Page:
Sales and Customer insight is driving the next wave of Analytic Financial Services

In the recent Ernst and Young report : The science of winning in financial servicesit has identified that the highest growing Financial Service company’s are outstripping their competitors. The secret sauce is that these high growth companies are focussed on exploiting data and analytics in revenue-generating areas such as marketing and sales.

According to the report, more than a quarter (27%) of high-growth companies – those achieving EBITDA growth of 15% or more in each of the last two years – describe themselves as “excellent” at extracting useful insights from data that improve overall competitiveness and performance, compared to only 12% of low-growth companies. Thirty-five percent of high-growth companies say they are “highly mature” at this task.


Given that this is driven by an effective digital strategy (getting data management, technology architecture, people and analytics right) it is clear these will create significant competitive advantage for companies.

Data is the competitive advantage and harnessing data correctly will drive new capabilities that go beyond technological investments. To enable this these high-growth companies increase spending in areas such as change management, personnel and skills. The report highlights that 24% of high-growth companies plan to increase their spending by at least 20% over the next two years, compared to just 7% of low-growth companies.

In prior years the focus of most analytics efforts has been in finance, marketing is now identified as the key area for significant improvements in data-driven business insight. Findings in the report identify that the most advanced users of analytics functions at these high-growth companies are spread across sales (24%), finance (22%) and marketing (14%), while the finance function at other firms has dominated.

A key focus of these new analytics capabilities are in using existing company data to analyse and identify new ways to enhance revenue. A challenge is defining the analytics strategy for insight and identifying the ways that the data is creating a new segmentation of customer data. (see here)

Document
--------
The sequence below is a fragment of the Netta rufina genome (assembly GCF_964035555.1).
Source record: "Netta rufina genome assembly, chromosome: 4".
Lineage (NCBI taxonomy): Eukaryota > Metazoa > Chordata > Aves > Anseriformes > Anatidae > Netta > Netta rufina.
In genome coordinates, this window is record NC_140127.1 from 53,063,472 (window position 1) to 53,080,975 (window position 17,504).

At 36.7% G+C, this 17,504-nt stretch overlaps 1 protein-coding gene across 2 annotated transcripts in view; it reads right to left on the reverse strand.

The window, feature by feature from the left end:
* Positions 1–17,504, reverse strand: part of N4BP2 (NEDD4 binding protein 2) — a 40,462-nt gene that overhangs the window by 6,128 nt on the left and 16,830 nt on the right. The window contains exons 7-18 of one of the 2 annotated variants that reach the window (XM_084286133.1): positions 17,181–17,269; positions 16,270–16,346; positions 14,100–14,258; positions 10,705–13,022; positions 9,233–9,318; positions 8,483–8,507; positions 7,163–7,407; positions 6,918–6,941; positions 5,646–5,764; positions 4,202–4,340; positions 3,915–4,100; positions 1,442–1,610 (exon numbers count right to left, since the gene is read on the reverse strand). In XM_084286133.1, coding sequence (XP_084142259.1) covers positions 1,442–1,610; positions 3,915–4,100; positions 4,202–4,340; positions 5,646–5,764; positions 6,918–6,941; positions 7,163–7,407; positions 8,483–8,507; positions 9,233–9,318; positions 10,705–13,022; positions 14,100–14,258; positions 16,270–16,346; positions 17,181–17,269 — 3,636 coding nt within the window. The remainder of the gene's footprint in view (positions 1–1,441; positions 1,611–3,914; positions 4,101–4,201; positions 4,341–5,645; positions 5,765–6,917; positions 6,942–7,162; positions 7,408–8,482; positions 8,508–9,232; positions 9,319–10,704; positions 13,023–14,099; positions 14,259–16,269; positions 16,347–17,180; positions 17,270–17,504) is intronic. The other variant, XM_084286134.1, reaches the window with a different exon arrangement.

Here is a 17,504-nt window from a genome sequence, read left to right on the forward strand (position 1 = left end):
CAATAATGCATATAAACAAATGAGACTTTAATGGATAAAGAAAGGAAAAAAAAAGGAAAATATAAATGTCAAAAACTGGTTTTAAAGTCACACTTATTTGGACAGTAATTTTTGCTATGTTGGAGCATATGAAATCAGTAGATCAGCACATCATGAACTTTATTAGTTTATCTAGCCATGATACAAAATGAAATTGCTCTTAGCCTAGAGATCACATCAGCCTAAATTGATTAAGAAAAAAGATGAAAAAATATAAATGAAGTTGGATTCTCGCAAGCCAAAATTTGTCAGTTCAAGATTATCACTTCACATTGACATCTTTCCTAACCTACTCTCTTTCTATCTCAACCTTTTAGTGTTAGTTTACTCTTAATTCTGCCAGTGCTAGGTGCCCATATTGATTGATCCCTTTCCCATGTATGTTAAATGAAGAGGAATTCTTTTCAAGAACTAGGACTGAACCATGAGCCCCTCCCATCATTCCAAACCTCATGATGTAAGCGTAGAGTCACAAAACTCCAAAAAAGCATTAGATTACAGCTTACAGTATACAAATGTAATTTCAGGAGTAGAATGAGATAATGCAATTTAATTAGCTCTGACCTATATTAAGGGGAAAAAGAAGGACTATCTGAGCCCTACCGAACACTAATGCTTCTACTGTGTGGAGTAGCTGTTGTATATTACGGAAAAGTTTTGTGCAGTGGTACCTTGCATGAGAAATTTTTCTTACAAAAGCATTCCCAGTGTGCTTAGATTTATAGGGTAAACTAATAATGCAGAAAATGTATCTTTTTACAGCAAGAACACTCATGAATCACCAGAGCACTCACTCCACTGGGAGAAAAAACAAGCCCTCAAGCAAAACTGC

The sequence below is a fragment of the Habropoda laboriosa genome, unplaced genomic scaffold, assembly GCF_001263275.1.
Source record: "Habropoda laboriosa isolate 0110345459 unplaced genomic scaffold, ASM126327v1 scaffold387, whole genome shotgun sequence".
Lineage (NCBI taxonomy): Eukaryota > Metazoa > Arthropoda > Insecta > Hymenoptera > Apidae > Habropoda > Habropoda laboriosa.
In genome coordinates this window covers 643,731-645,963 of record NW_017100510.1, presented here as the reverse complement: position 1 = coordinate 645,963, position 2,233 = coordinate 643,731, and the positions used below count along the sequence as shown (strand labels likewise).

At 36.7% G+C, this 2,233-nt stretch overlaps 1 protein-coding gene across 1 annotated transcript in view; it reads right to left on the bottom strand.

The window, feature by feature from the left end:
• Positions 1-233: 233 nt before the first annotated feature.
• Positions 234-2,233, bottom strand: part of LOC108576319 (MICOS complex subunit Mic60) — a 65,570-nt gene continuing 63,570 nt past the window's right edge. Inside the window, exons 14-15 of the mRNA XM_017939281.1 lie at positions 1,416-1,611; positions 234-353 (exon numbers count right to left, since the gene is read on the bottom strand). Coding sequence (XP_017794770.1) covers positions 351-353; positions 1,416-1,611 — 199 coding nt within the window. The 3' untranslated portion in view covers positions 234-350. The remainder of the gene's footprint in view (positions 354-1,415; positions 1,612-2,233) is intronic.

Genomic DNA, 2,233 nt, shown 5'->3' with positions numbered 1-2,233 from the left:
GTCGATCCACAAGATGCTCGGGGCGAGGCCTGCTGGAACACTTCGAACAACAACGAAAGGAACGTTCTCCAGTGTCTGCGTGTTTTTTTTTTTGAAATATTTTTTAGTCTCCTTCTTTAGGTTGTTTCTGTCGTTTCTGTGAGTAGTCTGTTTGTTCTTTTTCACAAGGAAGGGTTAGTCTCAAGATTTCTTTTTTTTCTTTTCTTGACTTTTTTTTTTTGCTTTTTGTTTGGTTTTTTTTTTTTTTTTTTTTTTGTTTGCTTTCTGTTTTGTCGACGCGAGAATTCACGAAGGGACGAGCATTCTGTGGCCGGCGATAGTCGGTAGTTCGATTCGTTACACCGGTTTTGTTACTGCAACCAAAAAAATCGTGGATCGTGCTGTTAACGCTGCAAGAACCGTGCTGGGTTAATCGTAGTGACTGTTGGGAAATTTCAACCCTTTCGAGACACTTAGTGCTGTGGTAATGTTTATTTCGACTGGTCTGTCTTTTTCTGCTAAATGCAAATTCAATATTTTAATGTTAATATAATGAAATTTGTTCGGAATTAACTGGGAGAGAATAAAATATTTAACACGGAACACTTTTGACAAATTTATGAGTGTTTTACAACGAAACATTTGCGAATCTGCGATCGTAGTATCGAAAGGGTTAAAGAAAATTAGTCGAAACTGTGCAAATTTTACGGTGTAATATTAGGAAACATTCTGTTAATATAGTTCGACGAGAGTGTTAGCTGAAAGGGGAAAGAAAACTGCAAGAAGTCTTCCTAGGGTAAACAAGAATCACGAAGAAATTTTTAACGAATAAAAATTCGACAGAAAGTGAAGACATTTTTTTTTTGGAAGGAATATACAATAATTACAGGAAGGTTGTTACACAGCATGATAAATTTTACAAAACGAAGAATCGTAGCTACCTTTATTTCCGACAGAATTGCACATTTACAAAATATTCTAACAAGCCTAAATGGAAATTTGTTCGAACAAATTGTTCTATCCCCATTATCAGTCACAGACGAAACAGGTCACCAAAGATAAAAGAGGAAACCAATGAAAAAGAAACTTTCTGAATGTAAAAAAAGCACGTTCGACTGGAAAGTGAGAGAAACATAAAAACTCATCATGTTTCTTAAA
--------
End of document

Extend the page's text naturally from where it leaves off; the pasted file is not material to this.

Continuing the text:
The report identifies the top two obstacles for companies in maximising their data within their organisations are concern over regulatory issues (43%) and data privacy restrictions (36%).

The emerging role of the Chief data officer is also covered in the report. Nearly 40% of all companies polled had identified the appointment of a chief data officer, companies were still struggling to identify the skills and people with the skills to be data scientists in their teams. Of the companies surveyed the lack of skills and the capability to undertake the data analyst roles required by the companies was seen as the biggest inhibiter with nearly 93% stating shortfalls, or inadequate skills.

According to the survey, this shortage is partly due to companies requiring a mix of skills and experience. This is not a surprise as this has been met by a number of companies in the past and is part of the maturing of an analytics function in those companies who are data driven organisations.

What is not covered in the report is the creation of analytics competence centres. Mature established companies who continue to succeed in Financial services and other industries have created multi-disciplinary teams that focus on insight and drive out value. In such teams the science related skills meet the arts and liberal disciplines and all need to be led in a manner that allows rigour, creativeness and exploration. Such teams and leaders are highly prized.

The teams structures differ depending on the environment and the maturity of the analysis environment, however core skills would include : computing science, data analysis, mathematics, statistics, econometrics, Business analysis, industry/operational experience around finance, operations and sales.

For some analytics competence groups this now includes psychology, behavioural analysis, marketing, specifically when looking at fraud, reputational risk, and social comments (complaints, social media, and more).

The report provides great insight to the evolving trends and the roadmap followed by high growth financial services companies who exploit fact based information for decision making.